The SUNY system places the highest level of priority on the safety and security of students who are pursuing study abroad programs.  Our offices provide students with information on health, safety, and security concerns as well as offer advice on how to prepare for the cultural differences they will encounter during their time abroad.


What happens if there is an emergency?

As soon as students are settled abroad, their parents must make sure that they have the correct phone numbers and contact information, as well as phone numbers for the on-site staff and directors of the study abroad program. In the case of a family emergency, parents should contact the study abroad office at the sponsoring campus as well as the student's international insurance provider, which are both available to assist students and their families in making any of the arrangements needed in order to address emergency situations.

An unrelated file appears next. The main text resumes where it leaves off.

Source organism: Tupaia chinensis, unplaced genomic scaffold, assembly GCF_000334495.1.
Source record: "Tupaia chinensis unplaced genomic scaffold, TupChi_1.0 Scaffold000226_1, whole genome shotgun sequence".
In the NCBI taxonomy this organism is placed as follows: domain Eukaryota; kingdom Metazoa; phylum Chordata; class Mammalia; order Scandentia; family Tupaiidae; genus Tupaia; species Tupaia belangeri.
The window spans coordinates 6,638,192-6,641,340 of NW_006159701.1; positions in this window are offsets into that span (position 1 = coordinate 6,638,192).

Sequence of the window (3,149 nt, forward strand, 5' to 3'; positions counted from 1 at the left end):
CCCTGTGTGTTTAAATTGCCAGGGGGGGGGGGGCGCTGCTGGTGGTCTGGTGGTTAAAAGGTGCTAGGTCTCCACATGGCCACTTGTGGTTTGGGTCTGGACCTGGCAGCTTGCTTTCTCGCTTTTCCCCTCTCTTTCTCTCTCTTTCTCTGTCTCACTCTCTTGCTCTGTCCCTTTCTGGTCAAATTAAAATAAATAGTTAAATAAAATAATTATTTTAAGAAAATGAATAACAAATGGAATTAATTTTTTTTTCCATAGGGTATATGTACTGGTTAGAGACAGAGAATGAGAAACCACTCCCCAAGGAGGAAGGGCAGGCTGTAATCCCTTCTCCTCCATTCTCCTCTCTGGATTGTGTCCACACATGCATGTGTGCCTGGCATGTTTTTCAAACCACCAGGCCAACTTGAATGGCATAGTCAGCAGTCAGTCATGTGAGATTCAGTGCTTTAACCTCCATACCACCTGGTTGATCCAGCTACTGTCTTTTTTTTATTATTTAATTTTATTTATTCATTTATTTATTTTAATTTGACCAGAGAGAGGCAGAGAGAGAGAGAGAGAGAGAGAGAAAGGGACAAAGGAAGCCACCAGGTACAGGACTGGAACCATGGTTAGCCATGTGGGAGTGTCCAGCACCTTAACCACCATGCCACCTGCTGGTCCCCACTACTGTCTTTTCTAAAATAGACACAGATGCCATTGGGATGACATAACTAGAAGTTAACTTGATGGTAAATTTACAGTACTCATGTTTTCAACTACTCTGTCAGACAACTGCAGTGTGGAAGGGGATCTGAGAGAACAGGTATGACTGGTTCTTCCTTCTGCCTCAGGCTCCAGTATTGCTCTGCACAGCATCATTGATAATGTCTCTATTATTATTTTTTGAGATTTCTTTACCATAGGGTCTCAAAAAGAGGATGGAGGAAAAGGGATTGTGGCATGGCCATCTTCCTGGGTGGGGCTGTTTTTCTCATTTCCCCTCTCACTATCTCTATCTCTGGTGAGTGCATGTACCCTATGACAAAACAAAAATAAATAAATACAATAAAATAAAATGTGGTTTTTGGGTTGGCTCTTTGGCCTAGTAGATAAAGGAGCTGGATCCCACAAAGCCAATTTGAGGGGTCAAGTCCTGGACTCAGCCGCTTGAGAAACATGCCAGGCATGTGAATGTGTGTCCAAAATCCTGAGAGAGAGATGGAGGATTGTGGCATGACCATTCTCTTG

What bills are we responsible for paying?

SUNY students who participate in SUNY study abroad programs remain enrolled at their home college and pay tuition for the duration of their program at the appropriate SUNY tuition rate, depending on the student's status as a New York resident or as an out-of-state student.  All students will be billed by the sponsoring institution for program fees and the bill will be sent to the student's permanent billing address.  Exceptions to this are SUNY four-year college students who study abroad through a SUNY community college or who study through a non-SUNY university or third-party provider.  In each case, the SUNY student will pay tuition, fees, and all other program costs to the program provider.



The programs listed on this site are subject to change as we continually strive to enhance our offerings. If you are interested in a program, please contact the SUNY campus responsible for the specific program to obtain the most up-to-date information. For other questions please send an email to